0x1F is an invalid start of a value

Recently I ran into the following error when working on integration of Identity Server into an Asp.Net Core application.

'0x1F' is an invalid start of a value

This error occurred when the application tried to get Access Token as part of OAuth code workflow. The code uses IdentityModel library to perform Open Id operations. The following code returned the mentioned error.

await httpClient.RequestAuthorizationCodeTokenAsync(....)

This error makes no sense in the context of this function per se. This drove me nuts for good part of my day. The bad part was the code did not throw any error on local machine. Then I compared the local execution with production deployment. The production deployment uses CloudFlare WAF. All requests are proxied through CloudFlare. I turned on HTTP Logging for the application by adding following two items in the code and app settings JSON file.


"Logging": {
    "LogLevel": {
      "Default": "Information",
      "Microsoft.AspNetCore": "Warning",
      "Microsoft.AspNetCore.HttpLogging.HttpLoggingMiddleware": "Information"

I could see in the log file that Identity Server generated the Access Token correctly and was contained in response as well. Now, when I looked at the error, I could see that request did return a response but IdentityModel library could not read it. Now look at the HEX number in error message. 0x1F is starting signature of a compressed file. This was clue to the exact problem. The server returned compressed response and IdentityModel was not expecting it. Then I looked at the request headers. I had following line of code present.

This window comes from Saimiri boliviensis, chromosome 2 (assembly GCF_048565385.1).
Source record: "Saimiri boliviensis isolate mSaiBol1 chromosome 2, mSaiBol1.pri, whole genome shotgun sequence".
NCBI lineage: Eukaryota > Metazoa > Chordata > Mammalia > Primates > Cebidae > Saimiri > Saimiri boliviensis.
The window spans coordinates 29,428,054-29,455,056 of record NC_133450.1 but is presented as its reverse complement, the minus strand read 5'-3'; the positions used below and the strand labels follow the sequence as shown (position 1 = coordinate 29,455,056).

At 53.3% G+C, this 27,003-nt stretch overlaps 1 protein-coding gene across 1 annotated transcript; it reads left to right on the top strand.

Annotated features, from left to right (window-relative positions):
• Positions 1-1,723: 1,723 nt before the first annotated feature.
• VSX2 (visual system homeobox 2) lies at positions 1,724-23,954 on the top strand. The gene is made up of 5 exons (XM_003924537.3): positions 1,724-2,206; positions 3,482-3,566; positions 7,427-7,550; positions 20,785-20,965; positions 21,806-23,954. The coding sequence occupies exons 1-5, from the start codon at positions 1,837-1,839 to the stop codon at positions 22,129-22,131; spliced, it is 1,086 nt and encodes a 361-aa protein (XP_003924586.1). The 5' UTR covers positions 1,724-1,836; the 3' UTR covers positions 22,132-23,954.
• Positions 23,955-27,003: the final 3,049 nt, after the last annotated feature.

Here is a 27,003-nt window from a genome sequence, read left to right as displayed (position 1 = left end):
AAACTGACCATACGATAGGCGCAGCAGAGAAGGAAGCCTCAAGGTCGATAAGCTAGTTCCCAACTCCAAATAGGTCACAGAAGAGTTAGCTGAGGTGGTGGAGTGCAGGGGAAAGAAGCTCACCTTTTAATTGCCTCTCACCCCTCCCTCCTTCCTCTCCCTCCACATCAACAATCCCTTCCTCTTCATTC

HttpClient.DefaultRequestHeaders.AcceptEncoding.Add(new StringWithQualityHeaderValue("gzip"));

Even though Identity Server did not return compressed response, it was CloudFlare that performed compression on response. By default, CloudFlare performs request inspection and if it finds that the request has indicated that it can accept compressed response, CloudFlare will perform compression.

Short term solution was to remove request header. And it worked fine. Long term solution will be to enhance IdentityModel library to make it inspect response and then De-serialize uncompressed response.




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